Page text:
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Aspiring midwives or doulas - Page 4

post #61 of 230
Quote:
Originally Posted by DoulaMommy
BTW, around here, "failure to progress" (aka failure to wait) would have NOT ended with her being sent home...rather to the OR...so she's a lucky mama!
Yes, I'm glad she had the courage to just leave the hospital and not go for the induction. She's a strong mama.
post #62 of 230
Hello!

I am working on being a doula. Have my first "official" birth next month. I took the ALACE training and loved it. It was awesome! I birth and feel really passionately about it.
post #63 of 230
Hey! I am Sarah, mom of three small girls and a doula for five years. I am getting my feet wet with homebirth midwifery and I feel so blessed. I have had my last two at home and I absolutely can't stand the hospital, so homebirth is the only way for me. Minnesota has horrible CNM's (pretty much like OB's) and there is a huge difference between the two.
post #64 of 230
Quote:
Originally Posted by Jilian
Yes, I'm glad she had the courage to just leave the hospital and not go for the induction. She's a strong mama.
She had her baby this morning. She did so well, no medication until it was time to push. Then the OB realized that her baby flipped into complete breech (during the labor) and she had to have a quick c-section. She handled the labor beautifully, I am so proud of her.
post #65 of 230
Yep, amazing how women just "have to" have c-sections for breech. But awesome work on the no meds!!
post #66 of 230
Quote:
Originally Posted by teachinmaof3
Are there any aspiring doulas who have never attended a birth other than your own? :LOL I'm just dying to attend a birth to experience it not as the Mama, but as a support person.

I'm workign towards being a certified doula thru DONA. I've not attended any birtsh by my own yet. I've read it all, and been thru training and now I'm oh so patiently waiting for one of my handful of potential clients to chose me and go into labour!

I'm actually on call tonight for a doula I've never met and a client I've never met. i'm super nervous!!!

I've considered being a midwife in the future. But right now I'm totally more than content being a doula. I feel on real desire to persue it right now. I like having the freedom to comfort and not have to deal with all the "medical" issues... just a little benefit IMO.

are you persuing certification, teachinmaof3?
post #67 of 230
I've finally decided to apply to the Birthingway College of Midwifery here in Portland, OR for the spring 2007 class. They only accept 15 students a year so hopefully I'll get in.
I'll post more when I'm not NAK!
post #68 of 230
punky ~ I'm starting the reading part of it now. Hopefully this time next year I can get started on all the other stuff. Money and the age of my kids is an issue right now.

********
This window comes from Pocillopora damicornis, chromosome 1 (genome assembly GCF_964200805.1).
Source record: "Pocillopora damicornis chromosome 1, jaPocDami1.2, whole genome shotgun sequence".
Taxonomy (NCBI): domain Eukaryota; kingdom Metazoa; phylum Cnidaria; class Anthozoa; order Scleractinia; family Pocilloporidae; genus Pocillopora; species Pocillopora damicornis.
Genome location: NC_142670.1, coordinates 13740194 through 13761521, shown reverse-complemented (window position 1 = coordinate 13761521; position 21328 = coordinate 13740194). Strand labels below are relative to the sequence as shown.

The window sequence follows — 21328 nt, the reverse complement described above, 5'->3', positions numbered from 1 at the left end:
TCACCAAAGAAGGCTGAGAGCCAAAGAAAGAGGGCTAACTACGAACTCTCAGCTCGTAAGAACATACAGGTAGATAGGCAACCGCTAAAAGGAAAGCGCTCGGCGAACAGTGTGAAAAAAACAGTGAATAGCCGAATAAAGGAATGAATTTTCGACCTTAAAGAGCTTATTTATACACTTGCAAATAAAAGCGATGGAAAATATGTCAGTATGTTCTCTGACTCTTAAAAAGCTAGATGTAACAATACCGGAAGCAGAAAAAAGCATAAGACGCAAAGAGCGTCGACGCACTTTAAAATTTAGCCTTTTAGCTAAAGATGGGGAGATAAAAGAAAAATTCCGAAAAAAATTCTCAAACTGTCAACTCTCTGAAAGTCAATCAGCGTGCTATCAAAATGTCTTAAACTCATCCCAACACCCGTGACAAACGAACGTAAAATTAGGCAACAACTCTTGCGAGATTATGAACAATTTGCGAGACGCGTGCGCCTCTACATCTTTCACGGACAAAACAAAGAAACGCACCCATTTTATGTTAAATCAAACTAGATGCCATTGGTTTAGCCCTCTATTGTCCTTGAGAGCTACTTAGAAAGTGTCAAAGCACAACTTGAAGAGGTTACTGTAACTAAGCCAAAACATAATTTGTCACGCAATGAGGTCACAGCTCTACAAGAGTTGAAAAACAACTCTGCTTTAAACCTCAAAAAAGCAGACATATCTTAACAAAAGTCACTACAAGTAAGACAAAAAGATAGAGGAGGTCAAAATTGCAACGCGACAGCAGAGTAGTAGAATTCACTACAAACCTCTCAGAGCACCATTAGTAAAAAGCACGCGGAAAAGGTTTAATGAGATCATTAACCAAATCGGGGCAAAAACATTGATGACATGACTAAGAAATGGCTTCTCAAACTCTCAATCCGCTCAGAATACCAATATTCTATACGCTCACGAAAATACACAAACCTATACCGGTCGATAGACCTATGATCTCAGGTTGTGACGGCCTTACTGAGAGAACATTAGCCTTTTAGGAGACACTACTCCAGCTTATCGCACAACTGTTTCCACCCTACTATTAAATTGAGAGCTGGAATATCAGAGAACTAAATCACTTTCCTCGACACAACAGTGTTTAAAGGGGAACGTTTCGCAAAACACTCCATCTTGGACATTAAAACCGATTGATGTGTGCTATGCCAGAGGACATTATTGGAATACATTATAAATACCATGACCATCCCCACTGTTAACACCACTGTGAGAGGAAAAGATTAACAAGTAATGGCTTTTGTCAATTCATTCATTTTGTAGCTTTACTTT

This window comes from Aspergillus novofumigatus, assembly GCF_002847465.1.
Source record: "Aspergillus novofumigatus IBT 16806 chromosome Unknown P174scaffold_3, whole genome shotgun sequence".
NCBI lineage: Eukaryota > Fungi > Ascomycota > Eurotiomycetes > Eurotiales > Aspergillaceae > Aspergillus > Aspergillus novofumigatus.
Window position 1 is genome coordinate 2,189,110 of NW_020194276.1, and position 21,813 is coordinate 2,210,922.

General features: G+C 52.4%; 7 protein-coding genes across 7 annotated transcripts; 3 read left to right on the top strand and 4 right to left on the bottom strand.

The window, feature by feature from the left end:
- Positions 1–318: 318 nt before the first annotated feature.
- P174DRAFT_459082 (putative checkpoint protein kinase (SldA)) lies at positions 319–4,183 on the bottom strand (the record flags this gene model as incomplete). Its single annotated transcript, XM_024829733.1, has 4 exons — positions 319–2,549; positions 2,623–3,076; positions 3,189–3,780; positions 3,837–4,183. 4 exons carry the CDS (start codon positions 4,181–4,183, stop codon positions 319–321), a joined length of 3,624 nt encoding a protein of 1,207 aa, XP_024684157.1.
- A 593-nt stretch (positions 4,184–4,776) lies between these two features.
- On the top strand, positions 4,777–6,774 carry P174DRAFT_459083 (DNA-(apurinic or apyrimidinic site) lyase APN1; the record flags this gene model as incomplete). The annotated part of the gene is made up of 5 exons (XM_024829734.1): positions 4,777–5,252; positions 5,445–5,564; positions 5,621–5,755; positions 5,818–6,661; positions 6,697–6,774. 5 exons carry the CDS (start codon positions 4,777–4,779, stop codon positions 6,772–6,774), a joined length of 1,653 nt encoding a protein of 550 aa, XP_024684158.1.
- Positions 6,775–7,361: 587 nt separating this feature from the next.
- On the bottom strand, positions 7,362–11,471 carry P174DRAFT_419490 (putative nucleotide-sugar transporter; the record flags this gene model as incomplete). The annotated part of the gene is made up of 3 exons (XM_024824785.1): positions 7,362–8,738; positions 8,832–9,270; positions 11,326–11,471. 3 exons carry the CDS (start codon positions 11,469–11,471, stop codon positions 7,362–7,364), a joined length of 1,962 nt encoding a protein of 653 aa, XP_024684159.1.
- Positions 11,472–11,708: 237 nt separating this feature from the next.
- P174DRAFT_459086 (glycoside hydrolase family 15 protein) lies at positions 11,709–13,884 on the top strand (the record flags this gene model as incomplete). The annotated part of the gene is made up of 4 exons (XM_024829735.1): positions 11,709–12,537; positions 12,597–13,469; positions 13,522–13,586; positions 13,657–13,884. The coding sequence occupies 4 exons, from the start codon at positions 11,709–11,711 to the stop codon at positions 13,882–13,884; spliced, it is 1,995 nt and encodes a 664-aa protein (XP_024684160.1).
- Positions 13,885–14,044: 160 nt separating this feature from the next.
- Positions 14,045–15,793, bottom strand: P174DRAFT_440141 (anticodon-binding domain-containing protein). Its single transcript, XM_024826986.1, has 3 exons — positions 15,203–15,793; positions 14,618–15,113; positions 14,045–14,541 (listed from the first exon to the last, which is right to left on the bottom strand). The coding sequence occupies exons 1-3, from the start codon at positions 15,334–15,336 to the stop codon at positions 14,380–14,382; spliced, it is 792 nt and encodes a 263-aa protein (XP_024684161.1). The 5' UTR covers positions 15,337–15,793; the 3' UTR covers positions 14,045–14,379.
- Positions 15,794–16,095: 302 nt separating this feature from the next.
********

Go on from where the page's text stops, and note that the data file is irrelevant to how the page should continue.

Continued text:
post #69 of 230
Quote:
Originally Posted by Jilian
She had her baby this morning. She did so well, no medication until it was time to push. Then the OB realized that her baby flipped into complete breech (during the labor) and she had to have a quick c-section. She handled the labor beautifully, I am so proud of her.
good for her! i have to say that the whole breech=c/s just drives me up a wall. it makes me want this baby to be breech just so i can NOT have a c/s lol!!!!!!
not really though.

one of the 1st births i attended as a student was a birth center birth where the mom came in at 8cm, doing great, and then her water broke while i was in the room alone with her and i saw thick, gooey yucky stuff coming out- i was like OMFG- what is that?!?!?! the mw came in, saw it, and checked FHT and her cervix, and said "your complete, and she's breech!" called 911 and mom was sectioned. ridiculous.
post #70 of 230
oh guess i should introduce myself lol! my name is jen and i just graduated in october- i am finishing up my births- 5 more to go (out of 75- i cant believe i have attended 70 women in the past two years!!!!) and then i take the NARM in february. yay!!! last month i started working full time as the office manager at the birth center that i apprentice at, and i teach cbe 2 nights a week, once for my birth center and another night for a hospital based birth center. i have a 23 month old ds and an 11 week old db (in my belly). dp stays at home now. i plan on stopping work when db is born and staying home again, except for teaching cbe, and then when this babe is old enough i will begin practicing.

it is really exciting to be almost done. while i have mixed feelings about the politics surrounding the birth center i work in (anyone familiar with the birth center of gainesville and our school knows what i am talking about), the midwives i work with are PHENOMENAL and the women are amazing. we just hired a new midwife, marina alzugaray- some of you might have heard of her!! im very excited to hopefully attend a few births with her before i am done.